KITCHENER — Despite a global pandemic and social distancing measures, protesters and police had no problem with a public gathering of roughly 36,000 in the name of social justice at Victoria Park in Kitchener, Ont., on Wednesday June 3, 2020.
GALLERY: Kitchener protesters at Victoria Park.
The Black Lives Matter movement has once again erupted across the U.S., parts of Canada, as well as other countries all over the world after the murder of George Floyd, a black man, originally from Fayetteville, N.C., who was accused with forgery. He was left dead after the now former Minneapolis police officer Derek Chauvin kept his knee pressed into Floyd’s neck for nearly nine minutes.
At this time, Chauvin, has been charged with second-degree murder. The three other officers who were at the scene, J. Alexander Kueng, Thomas Lane and Tou Thao, have been charged with aiding and abetting second-degree murder.
What compelled you to come out here today?
“It’s really close to my heart ’cause I’m biracial and part black and honestly like, stuff going on down south, so absolutely upsetting like, literally like brought me to tears like I haven’t experienced overt racism in my life but definitely like I had experiences where I’ve been excluded. I haven’t been let in somewhere. I’ve been followed around a store because somebody thinks that I’m stealing something just because the colour of my skin. So this cause super close to my heart,” said Kirsten Weltner of Kitchener.
“I think it’s very important to — even though we are in the middle of a pandemic — show your support for an important cause and just raise awareness for it. Today I also donated to a local charity as well, I just wanted to like — not just be … spreading the word — that’s important, but I wanted to be involved with the actual action, that’s why I want to be out here today,” said Andrew Davidson of Waterloo.
“I think the turn out is good man, everybody is showing their voice and fighting for justice, fighting for the peace. Racism has been going on for way too long and I’m tired of it. I don’t wanna die by the hand of police, I’ve got a daughter and I wanna live for her. A lot of people — a lot of black men in the world got their daughters or sons who they wanna live for,” said Delondo Hidvert, an attendee at the march.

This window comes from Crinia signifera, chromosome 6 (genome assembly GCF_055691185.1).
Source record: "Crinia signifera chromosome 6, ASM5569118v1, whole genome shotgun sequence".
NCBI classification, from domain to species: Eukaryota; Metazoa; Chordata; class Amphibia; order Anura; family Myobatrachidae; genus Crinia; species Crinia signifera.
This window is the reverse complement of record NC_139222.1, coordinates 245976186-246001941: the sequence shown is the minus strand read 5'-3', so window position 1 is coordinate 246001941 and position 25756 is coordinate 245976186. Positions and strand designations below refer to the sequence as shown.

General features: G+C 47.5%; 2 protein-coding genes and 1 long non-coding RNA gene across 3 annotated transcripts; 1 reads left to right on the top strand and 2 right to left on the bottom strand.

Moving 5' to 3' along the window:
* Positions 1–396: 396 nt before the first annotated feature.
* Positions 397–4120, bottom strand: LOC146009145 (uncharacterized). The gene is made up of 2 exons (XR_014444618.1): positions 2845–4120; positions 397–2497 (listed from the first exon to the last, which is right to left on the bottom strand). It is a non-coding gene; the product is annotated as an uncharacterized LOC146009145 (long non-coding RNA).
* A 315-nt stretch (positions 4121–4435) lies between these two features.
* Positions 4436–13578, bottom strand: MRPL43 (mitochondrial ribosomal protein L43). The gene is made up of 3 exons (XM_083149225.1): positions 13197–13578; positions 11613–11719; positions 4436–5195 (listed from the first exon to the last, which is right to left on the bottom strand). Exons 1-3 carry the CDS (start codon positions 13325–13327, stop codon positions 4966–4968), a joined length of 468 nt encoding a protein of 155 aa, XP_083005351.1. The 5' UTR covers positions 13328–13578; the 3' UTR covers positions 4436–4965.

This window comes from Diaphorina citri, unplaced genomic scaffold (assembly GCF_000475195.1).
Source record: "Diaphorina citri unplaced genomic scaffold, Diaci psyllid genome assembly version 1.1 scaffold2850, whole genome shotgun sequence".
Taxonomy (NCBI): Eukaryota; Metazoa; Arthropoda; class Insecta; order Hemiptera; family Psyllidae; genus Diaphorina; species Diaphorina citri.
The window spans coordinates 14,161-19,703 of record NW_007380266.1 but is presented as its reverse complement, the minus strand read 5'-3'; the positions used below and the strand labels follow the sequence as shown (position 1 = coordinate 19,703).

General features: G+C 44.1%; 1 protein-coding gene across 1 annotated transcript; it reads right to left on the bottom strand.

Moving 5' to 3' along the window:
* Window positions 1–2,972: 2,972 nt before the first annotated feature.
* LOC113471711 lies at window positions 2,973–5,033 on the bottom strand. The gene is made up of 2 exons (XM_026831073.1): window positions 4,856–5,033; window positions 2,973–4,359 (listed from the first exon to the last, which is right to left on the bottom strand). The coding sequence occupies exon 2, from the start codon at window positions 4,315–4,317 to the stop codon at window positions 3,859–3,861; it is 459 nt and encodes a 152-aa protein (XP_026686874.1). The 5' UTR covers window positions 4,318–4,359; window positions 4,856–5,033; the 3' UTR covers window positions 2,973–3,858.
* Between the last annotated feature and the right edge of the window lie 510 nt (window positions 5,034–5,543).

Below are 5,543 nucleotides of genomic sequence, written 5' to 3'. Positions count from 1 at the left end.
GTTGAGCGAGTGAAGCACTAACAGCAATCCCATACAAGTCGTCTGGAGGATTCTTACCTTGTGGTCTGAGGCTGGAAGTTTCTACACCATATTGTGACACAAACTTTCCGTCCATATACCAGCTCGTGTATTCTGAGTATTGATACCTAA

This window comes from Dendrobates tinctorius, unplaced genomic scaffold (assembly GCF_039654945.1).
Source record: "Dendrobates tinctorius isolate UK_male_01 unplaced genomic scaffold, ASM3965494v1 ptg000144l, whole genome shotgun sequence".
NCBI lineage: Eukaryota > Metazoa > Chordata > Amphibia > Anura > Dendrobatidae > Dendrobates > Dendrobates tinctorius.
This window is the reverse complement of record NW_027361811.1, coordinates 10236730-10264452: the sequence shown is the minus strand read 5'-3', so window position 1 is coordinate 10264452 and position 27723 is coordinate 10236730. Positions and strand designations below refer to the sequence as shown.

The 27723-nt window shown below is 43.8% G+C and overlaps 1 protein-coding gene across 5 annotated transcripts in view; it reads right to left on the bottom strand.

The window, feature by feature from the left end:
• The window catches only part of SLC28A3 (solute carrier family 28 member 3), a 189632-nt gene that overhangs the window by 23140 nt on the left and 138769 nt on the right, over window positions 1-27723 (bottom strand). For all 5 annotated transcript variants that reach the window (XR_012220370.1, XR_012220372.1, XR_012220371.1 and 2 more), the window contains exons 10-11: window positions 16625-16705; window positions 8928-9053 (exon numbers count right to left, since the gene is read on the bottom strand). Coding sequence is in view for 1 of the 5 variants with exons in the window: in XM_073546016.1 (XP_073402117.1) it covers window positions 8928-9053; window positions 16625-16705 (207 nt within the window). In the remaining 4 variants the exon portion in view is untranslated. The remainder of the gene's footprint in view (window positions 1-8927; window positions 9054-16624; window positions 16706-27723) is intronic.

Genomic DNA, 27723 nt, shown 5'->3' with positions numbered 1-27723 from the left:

“I have experienced anti-black racism in my place of work … that would be your Ontario government.”Laura Mae Lindo, Kitchener Centre MPP (New Democratic Party)
“You cannot see what is happening behind the shades and the mask … behind the shades are tears because I am looking so far down the street and I know there is hope for my five-year-old son. I just want you to know that I have experienced anti-black racism in my place of work … Catherine Fife and I have experienced anti-black racism in our place of work — that would be your Ontario government … We stand in opposition to anti-black racism in our place of work. We stand in opposition to ableism in our place of work. We stand in opposition to anti-indigenous sentiments in our place of work. We stand in opposition to sexism in our place of work,” said Kitchener Centre NPD MPP, Laura Mae Lindo during her speech before the march on Wednesday.
She also condemned Ontario Premiere Doug Ford’s recent comments about systemic racism on June 2, 2020 during his live press conference.
“Who stands up and says ‘we don’t have systemic racism here?'”
“They have their issues, there’s no doubt, they have their issues in the US — they have to fix their issues, but its like night and day compared to Canada and the U.S. I’m proud to be Canadian, I’m proud to be the premier of Ontario. I know Canadians just won’t tolerate it and I won’t tolerate it and I’m sure every leader in this province won’t tolerate it. So again, good luck to them, and hopefully they can straighten out their problems. Thank God that we’re different than the United States and we don’t have the systemic, deep roots they have had for years,” said Ford.
After facing criticism, Ford later back-pedalled on his comments.